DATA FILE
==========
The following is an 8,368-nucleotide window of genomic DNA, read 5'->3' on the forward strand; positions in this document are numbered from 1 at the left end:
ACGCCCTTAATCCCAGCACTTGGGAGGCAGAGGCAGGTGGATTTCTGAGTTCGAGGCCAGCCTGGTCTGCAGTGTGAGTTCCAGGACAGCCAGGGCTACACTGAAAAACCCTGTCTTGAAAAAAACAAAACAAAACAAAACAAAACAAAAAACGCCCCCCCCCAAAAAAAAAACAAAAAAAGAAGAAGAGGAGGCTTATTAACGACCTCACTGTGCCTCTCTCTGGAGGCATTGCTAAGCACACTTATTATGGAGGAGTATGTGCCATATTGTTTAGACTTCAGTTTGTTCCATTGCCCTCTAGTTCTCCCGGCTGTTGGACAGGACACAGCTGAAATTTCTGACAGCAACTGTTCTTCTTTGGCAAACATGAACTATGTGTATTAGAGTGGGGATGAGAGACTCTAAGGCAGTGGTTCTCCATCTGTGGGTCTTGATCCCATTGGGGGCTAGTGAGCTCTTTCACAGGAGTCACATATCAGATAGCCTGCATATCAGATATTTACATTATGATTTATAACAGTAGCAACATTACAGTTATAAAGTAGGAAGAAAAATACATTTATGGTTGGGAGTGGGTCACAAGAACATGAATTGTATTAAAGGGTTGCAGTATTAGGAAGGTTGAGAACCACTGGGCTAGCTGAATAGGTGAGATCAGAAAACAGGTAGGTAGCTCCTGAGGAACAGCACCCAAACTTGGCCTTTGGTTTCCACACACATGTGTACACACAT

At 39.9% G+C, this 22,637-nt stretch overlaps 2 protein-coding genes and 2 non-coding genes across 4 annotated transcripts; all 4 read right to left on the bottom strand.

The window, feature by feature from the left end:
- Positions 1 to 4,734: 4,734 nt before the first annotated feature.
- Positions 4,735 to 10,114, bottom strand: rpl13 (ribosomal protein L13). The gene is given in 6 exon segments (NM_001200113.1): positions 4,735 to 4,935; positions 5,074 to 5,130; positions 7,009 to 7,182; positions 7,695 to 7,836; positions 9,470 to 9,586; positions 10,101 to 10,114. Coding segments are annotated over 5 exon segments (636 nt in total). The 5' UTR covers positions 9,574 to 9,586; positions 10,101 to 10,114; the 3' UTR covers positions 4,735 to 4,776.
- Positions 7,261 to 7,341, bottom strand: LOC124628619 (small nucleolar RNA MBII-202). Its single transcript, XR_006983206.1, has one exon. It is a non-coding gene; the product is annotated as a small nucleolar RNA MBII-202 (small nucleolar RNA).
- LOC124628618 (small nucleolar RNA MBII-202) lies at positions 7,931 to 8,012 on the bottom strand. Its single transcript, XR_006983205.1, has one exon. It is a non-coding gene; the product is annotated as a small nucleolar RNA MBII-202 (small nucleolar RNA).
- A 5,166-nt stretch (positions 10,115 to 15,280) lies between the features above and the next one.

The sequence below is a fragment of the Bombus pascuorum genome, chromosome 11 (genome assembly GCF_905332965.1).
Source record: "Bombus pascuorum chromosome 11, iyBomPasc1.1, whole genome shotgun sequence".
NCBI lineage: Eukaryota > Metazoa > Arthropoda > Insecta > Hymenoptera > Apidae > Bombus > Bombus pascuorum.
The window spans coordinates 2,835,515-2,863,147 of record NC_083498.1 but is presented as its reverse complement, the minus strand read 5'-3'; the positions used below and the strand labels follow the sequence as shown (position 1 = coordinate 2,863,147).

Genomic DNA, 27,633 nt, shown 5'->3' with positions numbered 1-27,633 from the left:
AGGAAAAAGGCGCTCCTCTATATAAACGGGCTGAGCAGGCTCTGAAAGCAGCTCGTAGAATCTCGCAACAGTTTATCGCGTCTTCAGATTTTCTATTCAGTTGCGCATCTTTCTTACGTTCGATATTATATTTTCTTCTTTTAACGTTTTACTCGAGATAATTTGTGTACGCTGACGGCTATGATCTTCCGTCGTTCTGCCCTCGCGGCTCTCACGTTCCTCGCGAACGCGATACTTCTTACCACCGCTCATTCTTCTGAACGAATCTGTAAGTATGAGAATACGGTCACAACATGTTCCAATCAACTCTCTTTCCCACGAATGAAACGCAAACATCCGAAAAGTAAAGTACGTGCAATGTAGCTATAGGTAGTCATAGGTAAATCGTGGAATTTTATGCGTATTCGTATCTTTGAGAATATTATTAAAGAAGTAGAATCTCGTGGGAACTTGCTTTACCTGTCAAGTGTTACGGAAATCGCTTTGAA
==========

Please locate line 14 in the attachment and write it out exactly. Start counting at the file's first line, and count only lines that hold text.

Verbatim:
Genomic DNA, 27,633 nt, shown 5'->3' with positions numbered 1-27,633 from the left: